• M. Karski
    State-selective transport of single neutral atoms, (2010), DoktorarbeitBibTeXPDF
    The present work investigates the state-selective transport of single neutral cesium atoms in a one-dimensional optical lattice. It demonstrates experimental applications of this transport, including a single atom interferometer, a quantum walk and controlled two-atom collisions. The atoms are stored one by one in an optical lattice formed by a standing wave dipole trap. Their positions are determined with sub-micrometer precision, while atom pair separations are reliably inferred down to neighboring lattice sites using real-time numerical processing. Using microwave pulses in the presence of a magnetic field gradient, the internal qubit states, encoded in the hyperfine levels of the atoms, can be separately initialized and manipulated. This allows us to perform arbitrary single-qubit operations and prepare arbitrary patterns of atoms in the lattice with single-site precision. Chapter 1 presents the experimental setup for trapping a small number of cesium atoms in a one-dimensional optical lattice. Chapter 2 is devoted to fluorescence imaging of atoms, discussing the imaging setup, numeric methods and their performance in detail. Chapter 3 focuses on engineering of internal states of trapped atoms in the lattice using optical methods and microwave radiation. It provides a detailed investigation of coherence properties of our experimental system. Finally manipulation of individual atoms with almost single-site resolution and preparation of regular strings of atoms with predefined distances are presented. In Chapter 4, basic concepts, the experimental realization and the performance of the state-selective transport of neutral atoms over several lattice sites are presented and discussed in detail. Coherence properties of this transport are investigated in Chapter 5, using various two-arms single atom interferometer sequences in which atomic matter waves are split, delocalized, merged and recombined on the initial lattice site, while the interference contrast and the accumulated phase difference are measured. By delocalizing a single atom over several lattice sites, possible spatial inhomogeneities of fields along the lattice axis in the trapping region are probed. In Chapter 6, experimental realization of a discrete time quantum walk on a line with single optically trapped atoms is presented as an advanced application of multiple path quantum interference in the context of quantum information processing. Using this simple example of a quantum walk, fundamental properties of and differences between the quantum and classical regimes are investigated and discussed in detail. Finally, by combining preparation of atom strings, position-dependent manipulation of qubit states and state-selective transport, in Chapter 7, two atoms are deterministically brought together into contact, forming a starting point for investigating two-atom interactions on the most fundamental level. Future prospects and suggestions are finally presented in Chapter 8.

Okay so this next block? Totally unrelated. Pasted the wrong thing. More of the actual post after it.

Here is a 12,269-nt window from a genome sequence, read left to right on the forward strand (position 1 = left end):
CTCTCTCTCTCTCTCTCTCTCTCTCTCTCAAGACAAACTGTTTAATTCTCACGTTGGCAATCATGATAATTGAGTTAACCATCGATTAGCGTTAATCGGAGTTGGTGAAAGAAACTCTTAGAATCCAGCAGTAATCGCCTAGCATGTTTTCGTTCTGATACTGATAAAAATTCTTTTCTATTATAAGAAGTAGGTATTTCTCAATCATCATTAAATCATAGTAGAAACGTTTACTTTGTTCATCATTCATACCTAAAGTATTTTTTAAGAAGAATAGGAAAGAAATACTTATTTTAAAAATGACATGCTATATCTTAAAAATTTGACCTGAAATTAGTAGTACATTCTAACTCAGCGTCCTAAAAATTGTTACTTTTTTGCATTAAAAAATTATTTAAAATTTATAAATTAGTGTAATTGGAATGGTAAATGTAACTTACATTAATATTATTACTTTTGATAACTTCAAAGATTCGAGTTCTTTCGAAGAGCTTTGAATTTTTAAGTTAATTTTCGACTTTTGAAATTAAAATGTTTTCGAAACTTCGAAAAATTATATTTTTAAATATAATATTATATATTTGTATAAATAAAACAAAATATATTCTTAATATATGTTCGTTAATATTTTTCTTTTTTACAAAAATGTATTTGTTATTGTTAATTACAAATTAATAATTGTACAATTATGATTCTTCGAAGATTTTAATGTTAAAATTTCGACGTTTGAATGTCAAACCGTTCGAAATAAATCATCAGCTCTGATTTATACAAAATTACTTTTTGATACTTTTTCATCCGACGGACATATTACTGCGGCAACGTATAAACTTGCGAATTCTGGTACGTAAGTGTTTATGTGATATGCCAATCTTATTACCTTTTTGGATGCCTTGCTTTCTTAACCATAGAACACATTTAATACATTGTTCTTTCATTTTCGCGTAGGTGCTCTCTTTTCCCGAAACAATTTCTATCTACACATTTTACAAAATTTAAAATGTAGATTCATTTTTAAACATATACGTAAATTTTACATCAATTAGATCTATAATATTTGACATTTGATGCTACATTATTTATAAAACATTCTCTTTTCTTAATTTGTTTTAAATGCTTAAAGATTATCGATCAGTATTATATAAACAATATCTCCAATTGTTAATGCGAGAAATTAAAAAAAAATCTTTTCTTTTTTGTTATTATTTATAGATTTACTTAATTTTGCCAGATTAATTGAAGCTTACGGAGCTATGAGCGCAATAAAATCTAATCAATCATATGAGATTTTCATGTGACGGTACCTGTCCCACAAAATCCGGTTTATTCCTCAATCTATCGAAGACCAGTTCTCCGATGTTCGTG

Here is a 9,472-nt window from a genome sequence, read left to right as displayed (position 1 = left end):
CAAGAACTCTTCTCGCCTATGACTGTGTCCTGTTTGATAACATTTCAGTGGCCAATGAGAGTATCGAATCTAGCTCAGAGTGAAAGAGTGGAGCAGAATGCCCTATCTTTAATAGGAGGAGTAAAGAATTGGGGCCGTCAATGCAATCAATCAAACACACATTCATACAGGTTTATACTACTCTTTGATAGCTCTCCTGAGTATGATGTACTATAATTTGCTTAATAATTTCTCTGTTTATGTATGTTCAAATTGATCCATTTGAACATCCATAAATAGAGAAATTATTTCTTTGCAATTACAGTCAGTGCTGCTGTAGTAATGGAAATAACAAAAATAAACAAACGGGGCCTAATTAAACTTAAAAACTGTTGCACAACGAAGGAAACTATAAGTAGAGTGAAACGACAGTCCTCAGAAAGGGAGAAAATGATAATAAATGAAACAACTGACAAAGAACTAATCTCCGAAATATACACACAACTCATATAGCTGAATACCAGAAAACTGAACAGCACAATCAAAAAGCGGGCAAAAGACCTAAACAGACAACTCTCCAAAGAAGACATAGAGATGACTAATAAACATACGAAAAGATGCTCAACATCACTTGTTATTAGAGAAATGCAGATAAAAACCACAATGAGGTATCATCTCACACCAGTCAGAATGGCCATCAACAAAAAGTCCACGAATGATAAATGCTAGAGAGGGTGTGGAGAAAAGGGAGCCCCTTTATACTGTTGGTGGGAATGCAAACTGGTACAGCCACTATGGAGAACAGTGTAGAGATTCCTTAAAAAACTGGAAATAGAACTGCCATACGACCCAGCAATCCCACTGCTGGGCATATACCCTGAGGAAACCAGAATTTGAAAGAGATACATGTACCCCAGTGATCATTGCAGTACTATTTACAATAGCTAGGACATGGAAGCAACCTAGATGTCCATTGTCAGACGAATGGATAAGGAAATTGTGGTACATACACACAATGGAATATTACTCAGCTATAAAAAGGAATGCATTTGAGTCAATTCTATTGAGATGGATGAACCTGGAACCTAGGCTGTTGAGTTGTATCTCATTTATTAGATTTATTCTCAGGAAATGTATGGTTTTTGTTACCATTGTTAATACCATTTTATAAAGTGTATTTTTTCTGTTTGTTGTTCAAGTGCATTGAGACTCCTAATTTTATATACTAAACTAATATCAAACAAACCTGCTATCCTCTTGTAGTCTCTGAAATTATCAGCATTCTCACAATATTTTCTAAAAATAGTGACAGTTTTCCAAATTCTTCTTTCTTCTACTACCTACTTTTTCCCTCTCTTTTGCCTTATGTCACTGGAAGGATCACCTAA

• L. Förster
    Microwave control of atomic motion in a spin dependent optical lattice, (2010), DoktorarbeitBibTeXPDF
    In this thesis I present my results concerning the coherent control of the quantized motional state of trapped neutral Cesium atoms. This is accomplished using microwave radiation in combination with a spin dependent potential con ning the atoms. I present both cooling of atoms close to the motional ground state and the preparation of nonclassical motional states. In total, our apparatus is thus capable to control the spin, the position along the periodic potential and the vibrational state of the atoms. In chapter 1 I give an overview of the experimental apparatus. Our setup is designed to trap and to store on the order of ten atoms in a one dimensional optical lattice. Fluorescence imaging in conjunction with a microscope lens system is used to determine both the number and the position of the atoms. The spin degree of freedom is manipulated using microwave radiation and the trapping potential allows to shift the atoms to the 'left' or to the 'right' along the potential axis, depending on their spin orientation. In chapter 2 I discuss the coupling mechanism between the spin and the motional degree of freedom. A microwave spectrum with a slightly displaced lattice exhibits sideband peaks corresponding to a change of the vibrational quantum number. For the full quantitative understanding I compare the experimental results with a theoretical model, which is also used to quantify possible decoherence mechanisms. Based on this investigations, in chapter 3 I present the results for our ground state cooling scheme, whereby the focuss lies on the peculiarities of our system. A model based on master equations is used to analyze the present cooling limits. In chapter 4, nally, two detection schemes for arbitrary motional states of an atomic ensemble are presented. In particular, they are employed to verify the preparation of nonclassical states.


  • M. Khudaverdyan
    A controlled one and two atom-cavity system, (2009), DoktorarbeitBibTeXPDF
  • J. Kim
    Efficient sub-Doppler Transverse Laser Cooling of an Indium Atomic Beam, (2009), DoktorarbeitBibTeXPDF